Picking Produce for Picky Eaters
In 1993, Colleen Doyle, R.D., national director of nutrition and physical activity for the American Cancer Society in Atlanta, began studying a problem faced by almost every parent -- how to get kids to eat more produce. Now she uses her findings with her sons, Patrick, 6, and Jackson, 2.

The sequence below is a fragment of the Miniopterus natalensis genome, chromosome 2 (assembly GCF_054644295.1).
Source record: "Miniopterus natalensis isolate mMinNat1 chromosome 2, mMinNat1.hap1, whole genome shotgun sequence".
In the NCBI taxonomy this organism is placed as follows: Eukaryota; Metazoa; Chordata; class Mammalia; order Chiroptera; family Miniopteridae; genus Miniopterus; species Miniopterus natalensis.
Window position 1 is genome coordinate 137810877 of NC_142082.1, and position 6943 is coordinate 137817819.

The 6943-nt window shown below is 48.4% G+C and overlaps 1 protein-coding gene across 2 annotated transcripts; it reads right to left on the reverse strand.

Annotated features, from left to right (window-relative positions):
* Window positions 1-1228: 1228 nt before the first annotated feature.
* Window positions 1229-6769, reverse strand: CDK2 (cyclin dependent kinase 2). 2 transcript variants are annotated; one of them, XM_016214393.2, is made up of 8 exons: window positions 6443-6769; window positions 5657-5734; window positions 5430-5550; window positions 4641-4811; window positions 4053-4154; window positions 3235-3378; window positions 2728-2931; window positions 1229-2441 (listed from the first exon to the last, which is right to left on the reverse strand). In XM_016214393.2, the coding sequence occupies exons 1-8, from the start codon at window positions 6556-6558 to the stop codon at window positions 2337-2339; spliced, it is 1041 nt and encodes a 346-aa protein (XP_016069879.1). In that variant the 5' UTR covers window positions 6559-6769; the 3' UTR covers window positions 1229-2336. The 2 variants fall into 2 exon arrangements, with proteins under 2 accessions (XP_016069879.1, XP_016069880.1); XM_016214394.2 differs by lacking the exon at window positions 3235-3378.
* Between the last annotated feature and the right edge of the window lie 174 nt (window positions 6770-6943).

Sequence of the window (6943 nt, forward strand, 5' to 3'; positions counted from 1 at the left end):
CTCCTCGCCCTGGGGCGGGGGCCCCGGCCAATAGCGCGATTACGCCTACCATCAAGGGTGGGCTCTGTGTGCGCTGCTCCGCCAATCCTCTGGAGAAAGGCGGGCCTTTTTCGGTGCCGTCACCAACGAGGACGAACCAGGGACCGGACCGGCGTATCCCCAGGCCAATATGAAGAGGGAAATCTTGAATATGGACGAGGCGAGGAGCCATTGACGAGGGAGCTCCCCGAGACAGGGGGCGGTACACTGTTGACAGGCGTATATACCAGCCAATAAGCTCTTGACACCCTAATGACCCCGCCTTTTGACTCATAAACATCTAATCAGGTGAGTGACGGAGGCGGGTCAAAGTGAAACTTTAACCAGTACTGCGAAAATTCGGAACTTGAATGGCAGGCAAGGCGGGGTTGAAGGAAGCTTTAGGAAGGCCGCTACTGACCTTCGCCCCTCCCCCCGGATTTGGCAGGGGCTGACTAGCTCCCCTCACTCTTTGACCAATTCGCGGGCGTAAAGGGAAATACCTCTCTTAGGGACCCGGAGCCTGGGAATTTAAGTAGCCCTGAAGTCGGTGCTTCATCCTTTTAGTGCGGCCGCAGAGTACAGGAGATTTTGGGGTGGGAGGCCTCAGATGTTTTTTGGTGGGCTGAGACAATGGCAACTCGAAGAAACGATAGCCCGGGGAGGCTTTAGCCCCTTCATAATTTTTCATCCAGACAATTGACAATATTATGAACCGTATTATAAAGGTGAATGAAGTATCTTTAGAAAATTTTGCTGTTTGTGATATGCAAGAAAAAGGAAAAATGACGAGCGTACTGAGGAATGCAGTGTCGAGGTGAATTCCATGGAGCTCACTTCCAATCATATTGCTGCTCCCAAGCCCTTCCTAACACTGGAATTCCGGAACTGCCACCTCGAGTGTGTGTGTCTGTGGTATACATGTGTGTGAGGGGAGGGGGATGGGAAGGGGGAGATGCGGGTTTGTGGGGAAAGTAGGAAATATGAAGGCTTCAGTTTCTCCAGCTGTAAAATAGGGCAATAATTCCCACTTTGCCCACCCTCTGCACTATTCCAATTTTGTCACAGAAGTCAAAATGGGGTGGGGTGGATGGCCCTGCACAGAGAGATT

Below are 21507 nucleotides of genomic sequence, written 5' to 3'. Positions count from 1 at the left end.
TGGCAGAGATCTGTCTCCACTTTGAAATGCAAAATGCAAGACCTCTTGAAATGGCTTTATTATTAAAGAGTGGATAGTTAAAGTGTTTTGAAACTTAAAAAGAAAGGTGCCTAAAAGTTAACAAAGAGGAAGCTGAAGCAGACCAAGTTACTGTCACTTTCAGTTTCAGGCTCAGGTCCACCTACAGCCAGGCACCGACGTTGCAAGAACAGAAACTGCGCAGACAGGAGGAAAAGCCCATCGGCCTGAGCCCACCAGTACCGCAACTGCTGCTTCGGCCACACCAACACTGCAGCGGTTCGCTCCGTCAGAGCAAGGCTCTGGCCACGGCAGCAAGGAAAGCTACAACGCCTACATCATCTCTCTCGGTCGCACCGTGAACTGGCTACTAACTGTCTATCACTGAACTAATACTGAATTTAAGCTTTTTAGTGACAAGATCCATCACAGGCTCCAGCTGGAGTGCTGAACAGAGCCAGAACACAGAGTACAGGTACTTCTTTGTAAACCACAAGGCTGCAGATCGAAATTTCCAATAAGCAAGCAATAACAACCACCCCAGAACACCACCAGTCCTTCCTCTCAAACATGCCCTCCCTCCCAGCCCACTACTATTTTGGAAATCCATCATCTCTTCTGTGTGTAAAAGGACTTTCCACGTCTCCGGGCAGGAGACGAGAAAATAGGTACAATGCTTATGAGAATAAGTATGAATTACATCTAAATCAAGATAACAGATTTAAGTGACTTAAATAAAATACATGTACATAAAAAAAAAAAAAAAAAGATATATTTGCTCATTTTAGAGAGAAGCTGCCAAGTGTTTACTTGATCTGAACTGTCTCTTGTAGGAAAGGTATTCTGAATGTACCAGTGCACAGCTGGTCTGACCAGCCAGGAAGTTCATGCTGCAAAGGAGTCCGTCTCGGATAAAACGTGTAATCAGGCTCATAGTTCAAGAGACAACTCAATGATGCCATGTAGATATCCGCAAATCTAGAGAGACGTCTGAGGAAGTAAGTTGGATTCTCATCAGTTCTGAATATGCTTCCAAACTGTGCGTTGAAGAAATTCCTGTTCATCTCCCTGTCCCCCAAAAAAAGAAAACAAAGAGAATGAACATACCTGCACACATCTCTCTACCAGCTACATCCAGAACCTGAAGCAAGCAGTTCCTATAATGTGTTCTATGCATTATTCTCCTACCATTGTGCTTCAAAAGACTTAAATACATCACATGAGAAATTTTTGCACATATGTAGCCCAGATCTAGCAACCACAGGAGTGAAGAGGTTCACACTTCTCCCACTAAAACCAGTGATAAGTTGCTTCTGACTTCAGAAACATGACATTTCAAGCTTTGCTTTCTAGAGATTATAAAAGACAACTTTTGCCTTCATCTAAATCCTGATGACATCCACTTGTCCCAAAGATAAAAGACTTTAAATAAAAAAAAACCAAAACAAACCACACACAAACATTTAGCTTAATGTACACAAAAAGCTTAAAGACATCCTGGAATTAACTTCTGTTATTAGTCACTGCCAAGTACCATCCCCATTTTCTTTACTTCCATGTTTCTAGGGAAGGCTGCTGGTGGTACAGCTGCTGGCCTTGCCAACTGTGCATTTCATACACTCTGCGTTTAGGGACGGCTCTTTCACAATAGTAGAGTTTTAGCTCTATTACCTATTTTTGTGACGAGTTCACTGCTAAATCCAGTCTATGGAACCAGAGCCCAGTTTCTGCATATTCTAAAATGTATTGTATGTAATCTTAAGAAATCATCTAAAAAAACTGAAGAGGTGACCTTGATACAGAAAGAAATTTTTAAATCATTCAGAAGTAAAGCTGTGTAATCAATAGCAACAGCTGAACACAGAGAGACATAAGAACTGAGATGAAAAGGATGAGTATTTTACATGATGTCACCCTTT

"Jackson eats everything, but Patrick is picky," she says. Among the ways she gets Patrick to eat five servings of produce a day: taking him to the supermarket to choose his own apples and smell the cantaloupe and letting him help out in the kitchen by tearing lettuce. On the weekends, Doyle makes a face on a plate with Roma tomato slices for eyes, noodles for hair, lettuce for a beard, sliced carrots for eyes, string cheese for a nose, and a pepper strip for a mouth. "Okay, so all Patrick did was lick the red pepper strip," admits Doyle. "But it's a start."